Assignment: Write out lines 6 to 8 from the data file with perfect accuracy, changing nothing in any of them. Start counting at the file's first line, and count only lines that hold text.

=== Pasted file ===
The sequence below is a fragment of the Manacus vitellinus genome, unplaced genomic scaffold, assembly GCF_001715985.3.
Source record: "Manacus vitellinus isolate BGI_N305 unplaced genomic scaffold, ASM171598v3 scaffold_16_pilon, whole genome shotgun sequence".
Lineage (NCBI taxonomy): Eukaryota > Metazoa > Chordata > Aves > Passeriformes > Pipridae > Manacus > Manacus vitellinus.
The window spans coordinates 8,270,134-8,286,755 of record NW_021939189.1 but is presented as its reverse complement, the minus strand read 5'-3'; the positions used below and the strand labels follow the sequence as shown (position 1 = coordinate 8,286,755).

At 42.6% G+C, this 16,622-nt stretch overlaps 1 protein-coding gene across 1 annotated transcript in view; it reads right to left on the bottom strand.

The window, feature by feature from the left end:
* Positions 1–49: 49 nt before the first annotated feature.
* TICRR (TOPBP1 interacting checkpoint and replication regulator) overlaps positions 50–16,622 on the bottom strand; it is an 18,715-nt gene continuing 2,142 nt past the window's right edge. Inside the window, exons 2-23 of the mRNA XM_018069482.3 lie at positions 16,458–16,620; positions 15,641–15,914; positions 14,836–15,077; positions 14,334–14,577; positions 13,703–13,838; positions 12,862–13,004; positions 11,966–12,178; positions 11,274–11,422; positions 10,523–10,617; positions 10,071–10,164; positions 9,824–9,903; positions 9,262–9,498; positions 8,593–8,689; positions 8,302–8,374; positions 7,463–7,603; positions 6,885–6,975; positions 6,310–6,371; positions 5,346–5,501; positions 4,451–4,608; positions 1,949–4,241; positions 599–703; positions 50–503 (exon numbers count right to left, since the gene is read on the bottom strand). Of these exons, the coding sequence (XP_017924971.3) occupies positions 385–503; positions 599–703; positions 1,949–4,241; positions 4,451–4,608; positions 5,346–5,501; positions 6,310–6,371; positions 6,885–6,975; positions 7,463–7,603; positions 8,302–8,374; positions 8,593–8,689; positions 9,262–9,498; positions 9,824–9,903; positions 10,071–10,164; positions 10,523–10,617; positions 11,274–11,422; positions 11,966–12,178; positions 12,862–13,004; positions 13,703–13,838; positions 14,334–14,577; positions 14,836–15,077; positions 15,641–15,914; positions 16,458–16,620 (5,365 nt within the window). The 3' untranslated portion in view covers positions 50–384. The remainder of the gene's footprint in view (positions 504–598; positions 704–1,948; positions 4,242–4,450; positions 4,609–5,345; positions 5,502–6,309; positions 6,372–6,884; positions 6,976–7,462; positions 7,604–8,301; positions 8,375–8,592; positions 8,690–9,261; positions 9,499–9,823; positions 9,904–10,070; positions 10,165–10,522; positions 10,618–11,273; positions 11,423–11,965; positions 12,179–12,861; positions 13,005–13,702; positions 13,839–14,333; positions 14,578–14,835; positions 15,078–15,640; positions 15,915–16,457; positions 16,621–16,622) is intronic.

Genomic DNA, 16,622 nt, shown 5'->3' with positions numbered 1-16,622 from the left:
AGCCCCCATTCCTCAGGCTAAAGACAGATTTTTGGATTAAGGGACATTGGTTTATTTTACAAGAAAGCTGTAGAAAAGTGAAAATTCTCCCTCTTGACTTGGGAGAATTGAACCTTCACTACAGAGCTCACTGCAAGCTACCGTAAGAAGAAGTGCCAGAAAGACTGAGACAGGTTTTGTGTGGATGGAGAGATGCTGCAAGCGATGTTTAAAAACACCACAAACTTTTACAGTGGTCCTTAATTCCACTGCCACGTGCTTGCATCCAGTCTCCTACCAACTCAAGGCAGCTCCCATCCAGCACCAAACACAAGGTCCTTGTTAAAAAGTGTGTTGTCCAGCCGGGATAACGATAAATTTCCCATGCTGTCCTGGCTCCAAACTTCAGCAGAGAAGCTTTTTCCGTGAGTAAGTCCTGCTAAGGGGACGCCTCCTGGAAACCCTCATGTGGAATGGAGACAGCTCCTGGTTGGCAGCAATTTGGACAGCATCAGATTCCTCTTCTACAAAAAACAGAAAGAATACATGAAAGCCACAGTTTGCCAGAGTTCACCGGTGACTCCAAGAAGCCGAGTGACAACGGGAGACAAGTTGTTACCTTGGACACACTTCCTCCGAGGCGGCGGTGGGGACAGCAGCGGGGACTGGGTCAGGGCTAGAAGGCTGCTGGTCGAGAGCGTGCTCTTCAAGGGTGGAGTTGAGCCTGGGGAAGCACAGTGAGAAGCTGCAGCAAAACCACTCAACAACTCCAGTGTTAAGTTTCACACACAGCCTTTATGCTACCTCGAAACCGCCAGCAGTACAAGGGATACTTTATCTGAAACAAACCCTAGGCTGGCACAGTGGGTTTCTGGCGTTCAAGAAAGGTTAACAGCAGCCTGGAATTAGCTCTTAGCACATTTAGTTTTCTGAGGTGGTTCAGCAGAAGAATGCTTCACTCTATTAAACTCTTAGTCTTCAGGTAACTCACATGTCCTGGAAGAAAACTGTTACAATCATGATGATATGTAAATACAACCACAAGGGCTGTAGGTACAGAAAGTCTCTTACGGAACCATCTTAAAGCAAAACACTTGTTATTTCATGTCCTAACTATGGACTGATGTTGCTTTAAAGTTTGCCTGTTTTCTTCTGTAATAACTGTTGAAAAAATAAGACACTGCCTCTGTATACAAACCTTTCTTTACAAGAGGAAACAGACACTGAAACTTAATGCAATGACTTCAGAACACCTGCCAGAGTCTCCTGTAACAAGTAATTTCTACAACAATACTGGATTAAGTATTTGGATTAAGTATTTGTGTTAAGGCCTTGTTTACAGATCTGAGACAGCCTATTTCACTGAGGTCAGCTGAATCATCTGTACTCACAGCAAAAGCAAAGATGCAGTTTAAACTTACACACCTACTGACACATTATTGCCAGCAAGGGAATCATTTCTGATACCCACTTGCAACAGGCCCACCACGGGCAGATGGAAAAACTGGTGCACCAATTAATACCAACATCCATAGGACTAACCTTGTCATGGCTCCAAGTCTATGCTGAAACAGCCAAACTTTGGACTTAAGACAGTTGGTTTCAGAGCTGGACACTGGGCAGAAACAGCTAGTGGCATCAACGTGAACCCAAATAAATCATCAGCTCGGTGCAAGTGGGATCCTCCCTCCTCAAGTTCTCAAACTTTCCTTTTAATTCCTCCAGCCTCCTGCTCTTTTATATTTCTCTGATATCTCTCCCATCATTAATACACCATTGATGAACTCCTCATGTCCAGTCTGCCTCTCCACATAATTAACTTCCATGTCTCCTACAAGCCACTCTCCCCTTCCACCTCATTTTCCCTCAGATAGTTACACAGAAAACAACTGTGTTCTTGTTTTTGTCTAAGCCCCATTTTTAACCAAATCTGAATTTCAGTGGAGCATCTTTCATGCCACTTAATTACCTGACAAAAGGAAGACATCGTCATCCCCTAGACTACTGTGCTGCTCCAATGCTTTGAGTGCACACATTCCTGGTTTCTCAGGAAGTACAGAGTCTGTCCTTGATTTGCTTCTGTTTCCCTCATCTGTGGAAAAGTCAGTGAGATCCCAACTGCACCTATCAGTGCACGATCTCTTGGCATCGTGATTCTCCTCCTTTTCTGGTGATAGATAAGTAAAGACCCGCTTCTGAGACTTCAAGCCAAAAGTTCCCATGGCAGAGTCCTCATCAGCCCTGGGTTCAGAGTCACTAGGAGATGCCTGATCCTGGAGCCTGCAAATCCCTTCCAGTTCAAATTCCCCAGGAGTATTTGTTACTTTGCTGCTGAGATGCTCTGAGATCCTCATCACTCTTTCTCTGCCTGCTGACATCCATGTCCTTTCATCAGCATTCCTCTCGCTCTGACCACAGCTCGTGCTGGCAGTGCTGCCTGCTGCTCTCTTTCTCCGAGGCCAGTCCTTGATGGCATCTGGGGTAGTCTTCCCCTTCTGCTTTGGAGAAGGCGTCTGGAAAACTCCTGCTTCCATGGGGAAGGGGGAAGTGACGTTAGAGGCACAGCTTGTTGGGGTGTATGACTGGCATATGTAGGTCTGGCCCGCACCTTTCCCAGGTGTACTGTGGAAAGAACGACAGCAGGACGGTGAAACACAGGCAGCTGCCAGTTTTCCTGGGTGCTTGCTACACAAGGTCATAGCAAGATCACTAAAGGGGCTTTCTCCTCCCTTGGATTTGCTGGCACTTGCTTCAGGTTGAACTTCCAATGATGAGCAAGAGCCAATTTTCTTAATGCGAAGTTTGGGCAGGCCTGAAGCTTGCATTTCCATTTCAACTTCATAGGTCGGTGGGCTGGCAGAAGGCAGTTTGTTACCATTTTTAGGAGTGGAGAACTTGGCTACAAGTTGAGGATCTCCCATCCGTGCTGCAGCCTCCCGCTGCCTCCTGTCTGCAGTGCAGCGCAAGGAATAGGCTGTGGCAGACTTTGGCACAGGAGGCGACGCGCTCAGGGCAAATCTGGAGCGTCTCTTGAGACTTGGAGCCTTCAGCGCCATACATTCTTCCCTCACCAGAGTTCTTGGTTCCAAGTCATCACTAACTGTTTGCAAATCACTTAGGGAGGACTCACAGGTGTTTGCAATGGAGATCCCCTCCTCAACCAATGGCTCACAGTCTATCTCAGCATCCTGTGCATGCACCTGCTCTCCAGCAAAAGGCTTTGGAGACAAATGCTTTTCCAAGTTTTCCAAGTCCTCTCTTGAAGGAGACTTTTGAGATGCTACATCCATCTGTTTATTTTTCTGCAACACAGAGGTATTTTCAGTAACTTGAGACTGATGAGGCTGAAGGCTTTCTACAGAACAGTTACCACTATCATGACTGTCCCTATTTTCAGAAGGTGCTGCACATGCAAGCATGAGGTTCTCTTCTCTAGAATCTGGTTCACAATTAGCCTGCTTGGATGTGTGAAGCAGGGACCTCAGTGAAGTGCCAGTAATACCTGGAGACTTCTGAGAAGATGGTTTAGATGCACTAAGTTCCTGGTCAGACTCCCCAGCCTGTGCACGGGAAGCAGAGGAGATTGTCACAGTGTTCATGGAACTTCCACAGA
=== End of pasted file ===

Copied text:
The window, feature by feature from the left end:
* Positions 1–49: 49 nt before the first annotated feature.
* TICRR (TOPBP1 interacting checkpoint and replication regulator) overlaps positions 50–16,622 on the bottom strand; it is an 18,715-nt gene continuing 2,142 nt past the window's right edge. Inside the window, exons 2-23 of the mRNA XM_018069482.3 lie at positions 16,458–16,620; positions 15,641–15,914; positions 14,836–15,077; positions 14,334–14,577; positions 13,703–13,838; positions 12,862–13,004; positions 11,966–12,178; positions 11,274–11,422; positions 10,523–10,617; positions 10,071–10,164; positions 9,824–9,903; positions 9,262–9,498; positions 8,593–8,689; positions 8,302–8,374; positions 7,463–7,603; positions 6,885–6,975; positions 6,310–6,371; positions 5,346–5,501; positions 4,451–4,608; positions 1,949–4,241; positions 599–703; positions 50–503 (exon numbers count right to left, since the gene is read on the bottom strand). Of these exons, the coding sequence (XP_017924971.3) occupies positions 385–503; positions 599–703; positions 1,949–4,241; positions 4,451–4,608; positions 5,346–5,501; positions 6,310–6,371; positions 6,885–6,975; positions 7,463–7,603; positions 8,302–8,374; positions 8,593–8,689; positions 9,262–9,498; positions 9,824–9,903; positions 10,071–10,164; positions 10,523–10,617; positions 11,274–11,422; positions 11,966–12,178; positions 12,862–13,004; positions 13,703–13,838; positions 14,334–14,577; positions 14,836–15,077; positions 15,641–15,914; positions 16,458–16,620 (5,365 nt within the window). The 3' untranslated portion in view covers positions 50–384. The remainder of the gene's footprint in view (positions 504–598; positions 704–1,948; positions 4,242–4,450; positions 4,609–5,345; positions 5,502–6,309; positions 6,372–6,884; positions 6,976–7,462; positions 7,604–8,301; positions 8,375–8,592; positions 8,690–9,261; positions 9,499–9,823; positions 9,904–10,070; positions 10,165–10,522; positions 10,618–11,273; positions 11,423–11,965; positions 12,179–12,861; positions 13,005–13,702; positions 13,839–14,333; positions 14,578–14,835; positions 15,078–15,640; positions 15,915–16,457; positions 16,621–16,622) is intronic.